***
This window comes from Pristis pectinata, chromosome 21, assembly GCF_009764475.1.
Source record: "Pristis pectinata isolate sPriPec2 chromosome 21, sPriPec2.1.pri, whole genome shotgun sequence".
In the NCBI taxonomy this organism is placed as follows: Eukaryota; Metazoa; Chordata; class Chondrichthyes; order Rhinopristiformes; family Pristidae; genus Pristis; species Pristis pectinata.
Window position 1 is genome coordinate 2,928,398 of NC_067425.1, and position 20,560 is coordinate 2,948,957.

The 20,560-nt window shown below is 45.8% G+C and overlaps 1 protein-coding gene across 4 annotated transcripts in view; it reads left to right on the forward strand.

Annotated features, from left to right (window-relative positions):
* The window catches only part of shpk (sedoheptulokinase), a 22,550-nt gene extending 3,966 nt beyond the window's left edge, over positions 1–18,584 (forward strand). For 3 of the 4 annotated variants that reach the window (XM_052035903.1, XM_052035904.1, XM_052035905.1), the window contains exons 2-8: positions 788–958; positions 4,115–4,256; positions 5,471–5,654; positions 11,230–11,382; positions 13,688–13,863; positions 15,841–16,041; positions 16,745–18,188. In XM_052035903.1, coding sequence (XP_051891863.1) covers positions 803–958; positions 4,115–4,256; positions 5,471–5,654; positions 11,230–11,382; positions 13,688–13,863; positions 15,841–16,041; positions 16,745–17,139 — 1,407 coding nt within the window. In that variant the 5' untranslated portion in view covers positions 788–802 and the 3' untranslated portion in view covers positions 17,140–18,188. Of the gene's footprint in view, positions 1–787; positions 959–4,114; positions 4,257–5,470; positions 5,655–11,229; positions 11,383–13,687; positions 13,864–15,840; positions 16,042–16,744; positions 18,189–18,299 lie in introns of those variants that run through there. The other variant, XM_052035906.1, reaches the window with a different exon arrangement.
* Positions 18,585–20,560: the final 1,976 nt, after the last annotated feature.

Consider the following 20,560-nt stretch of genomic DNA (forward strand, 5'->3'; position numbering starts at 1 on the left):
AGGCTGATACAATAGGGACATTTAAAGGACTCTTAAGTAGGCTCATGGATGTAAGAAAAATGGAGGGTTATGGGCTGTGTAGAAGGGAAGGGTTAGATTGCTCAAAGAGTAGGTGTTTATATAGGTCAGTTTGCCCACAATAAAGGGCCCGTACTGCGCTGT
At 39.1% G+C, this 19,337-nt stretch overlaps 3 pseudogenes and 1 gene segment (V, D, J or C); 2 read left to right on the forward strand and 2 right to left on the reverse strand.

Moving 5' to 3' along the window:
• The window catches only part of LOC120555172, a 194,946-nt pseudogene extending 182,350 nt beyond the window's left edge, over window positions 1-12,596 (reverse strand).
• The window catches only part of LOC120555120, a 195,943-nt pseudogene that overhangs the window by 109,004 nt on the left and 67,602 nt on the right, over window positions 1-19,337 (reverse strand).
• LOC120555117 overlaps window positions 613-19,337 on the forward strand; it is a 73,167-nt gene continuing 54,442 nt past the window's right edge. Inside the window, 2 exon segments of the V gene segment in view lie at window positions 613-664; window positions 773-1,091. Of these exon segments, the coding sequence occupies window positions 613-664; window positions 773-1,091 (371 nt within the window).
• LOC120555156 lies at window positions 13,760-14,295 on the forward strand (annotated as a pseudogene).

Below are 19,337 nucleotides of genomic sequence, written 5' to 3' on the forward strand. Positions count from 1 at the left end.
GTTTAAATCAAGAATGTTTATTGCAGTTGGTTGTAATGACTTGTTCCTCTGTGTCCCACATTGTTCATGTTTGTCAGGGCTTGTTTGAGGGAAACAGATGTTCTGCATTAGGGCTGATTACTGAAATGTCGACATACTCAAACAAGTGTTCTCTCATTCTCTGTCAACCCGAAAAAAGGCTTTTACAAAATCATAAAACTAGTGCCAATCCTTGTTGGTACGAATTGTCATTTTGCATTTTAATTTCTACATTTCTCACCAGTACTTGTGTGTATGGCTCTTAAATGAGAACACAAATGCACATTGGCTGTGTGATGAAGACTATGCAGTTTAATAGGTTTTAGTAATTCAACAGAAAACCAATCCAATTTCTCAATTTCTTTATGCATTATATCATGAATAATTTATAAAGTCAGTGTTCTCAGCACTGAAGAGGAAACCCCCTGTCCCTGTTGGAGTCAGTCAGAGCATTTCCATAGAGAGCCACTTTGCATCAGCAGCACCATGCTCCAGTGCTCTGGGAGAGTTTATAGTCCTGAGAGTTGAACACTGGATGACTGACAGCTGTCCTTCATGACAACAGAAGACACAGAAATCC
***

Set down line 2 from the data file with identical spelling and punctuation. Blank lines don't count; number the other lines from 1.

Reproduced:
Source record: "Pristis pectinata isolate sPriPec2 chromosome 21, sPriPec2.1.pri, whole genome shotgun sequence".